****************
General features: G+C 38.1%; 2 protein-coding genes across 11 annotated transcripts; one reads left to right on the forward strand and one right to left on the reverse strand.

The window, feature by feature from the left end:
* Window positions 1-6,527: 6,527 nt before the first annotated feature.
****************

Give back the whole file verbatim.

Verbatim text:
General features: G+C 38.1%; 2 protein-coding genes across 11 annotated transcripts; one reads left to right on the forward strand and one right to left on the reverse strand.

The window, feature by feature from the left end:
* Window positions 1-6,527: 6,527 nt before the first annotated feature.